It didn’t start out this way, but before the summer started, it was clear that this summer was going to be heavy with Shakespearean plays.
Next month, we have tickets to all 5 plays that the Royal Shakespeare Company will be doing in New York, at the Park Avenue Armory. When tickets first went on sale, we looked at the plays. All of them were ones that we hadn’t see or would like to see again, so I thought, Why Not? and booked tickets to go the weekend when all 5 were playing. As the dates draw closer, I’ve been following updates on various sites and I am getting more excited as the dates draw near. I would like to read (or re-read) each of the plays beforehand, but I don’t know if that will happen. I have not yet seen or read Julius Caeser or The Winter’s Tale, and I don’t think that I’ve ever seen Romeo & Juliet in performance. In order to be able to do 5 plays over a 6 week period, the RSC built a replica of their theatre in Stratford inside the Armory. By doing so, they were able to stage existing productions, without weeks of additional stage work and rehearsals. You can watch a video about this importation of the RSC’s work here.
Since I am going to be in NYC, and it has been held over until September, I will have the chance to see Sleep No More. It is an immersive theatrical experience, a 3D action-adventure film noir Hitchcockian version of MacBeth. I’ve been following #sleepnomorenyc tweets for the past few weeks — this sounds like quite a mindf*ck. Can’t wait.
Also, this summer The Globe Theatre in London is broadcasting four plays from their 2010 season. You can find out info on dates & theatres at FathomEvents. A few weeks ago they broadcast The Merry Wives of Windsor. Seeing a broadcast of a play is not the same thing as seeing the actual play — you don’t experience the energy of the cast and audience — but I thought that this was a pretty good production and I enjoyed it. The benefit of broadcasts like this, or like the Live HD broadcasts from the Metropolitan Opera (which I love!), is that you don’t have to be in NYC or London to see the performance. Especially if you live in a theatre-deprived place, they afford you opportunities that you would not otherwise have. But, they are an odd hybrid of a live performance and a film. You also can have popcorn — whether that is a negative or positive will depend on you.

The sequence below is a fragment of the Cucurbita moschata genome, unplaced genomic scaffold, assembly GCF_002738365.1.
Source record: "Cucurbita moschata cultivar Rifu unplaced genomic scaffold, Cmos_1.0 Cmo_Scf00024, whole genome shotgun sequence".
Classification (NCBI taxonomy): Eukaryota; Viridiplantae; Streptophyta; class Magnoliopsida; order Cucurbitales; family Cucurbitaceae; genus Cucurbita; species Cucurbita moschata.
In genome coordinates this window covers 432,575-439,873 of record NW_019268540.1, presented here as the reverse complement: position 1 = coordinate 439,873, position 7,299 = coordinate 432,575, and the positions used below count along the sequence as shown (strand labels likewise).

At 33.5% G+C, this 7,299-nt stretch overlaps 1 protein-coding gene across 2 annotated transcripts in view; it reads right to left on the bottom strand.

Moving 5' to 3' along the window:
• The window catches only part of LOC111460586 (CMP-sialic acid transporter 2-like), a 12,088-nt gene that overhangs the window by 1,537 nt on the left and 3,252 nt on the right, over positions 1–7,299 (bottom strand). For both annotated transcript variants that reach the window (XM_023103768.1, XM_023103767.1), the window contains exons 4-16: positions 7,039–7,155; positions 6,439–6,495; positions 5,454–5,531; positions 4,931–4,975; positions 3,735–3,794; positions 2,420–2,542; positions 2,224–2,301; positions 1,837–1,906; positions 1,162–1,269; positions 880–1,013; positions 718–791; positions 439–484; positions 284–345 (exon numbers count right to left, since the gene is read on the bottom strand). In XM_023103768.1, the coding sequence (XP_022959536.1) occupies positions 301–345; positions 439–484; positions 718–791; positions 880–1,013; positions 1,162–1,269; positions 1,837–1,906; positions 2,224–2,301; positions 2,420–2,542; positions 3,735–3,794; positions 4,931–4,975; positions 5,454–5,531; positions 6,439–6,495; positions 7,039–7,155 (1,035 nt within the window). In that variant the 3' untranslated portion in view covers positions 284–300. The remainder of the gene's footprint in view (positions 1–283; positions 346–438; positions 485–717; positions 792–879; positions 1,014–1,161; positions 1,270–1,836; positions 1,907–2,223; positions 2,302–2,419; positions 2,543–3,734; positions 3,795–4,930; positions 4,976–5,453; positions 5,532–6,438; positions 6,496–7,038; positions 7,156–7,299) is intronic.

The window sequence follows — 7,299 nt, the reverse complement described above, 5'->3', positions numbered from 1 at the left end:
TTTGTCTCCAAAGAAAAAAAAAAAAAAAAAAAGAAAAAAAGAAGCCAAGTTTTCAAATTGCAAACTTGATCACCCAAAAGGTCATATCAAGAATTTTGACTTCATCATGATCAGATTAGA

The most recent Shakespeare play I’ve seen was yesterday, at the IU Summer theatre where I saw A Comedy of Errors. I don’t remember seeing this particular Shakespeare play before. It is a farce and I love farces! There was a lot of physical comedy in this particular production and I thought that the cast did a great job with their timing. Several of the characters were done in odd accents — German, East European, Italian, Scottish. I wasn’t so enthused over that. The accents did play off of certain stereotypes of the characters but the joke became stale quickly. It’s a fun play, though, and a was a pleasant way to spend an afternoon.
I’ve made up a listing of all of the Shakespeare plays I’ve either seen or read. With the 5 in NYC, plus the 2 I’ve seen this year (Comedy of Errors yesterday, and As You Like It last March at The Chicago Shakespeare Theatre), I will have seen seven Shakespeare plays this year, and bring my life list total to 21 plays read or seen in performance. You can see my list here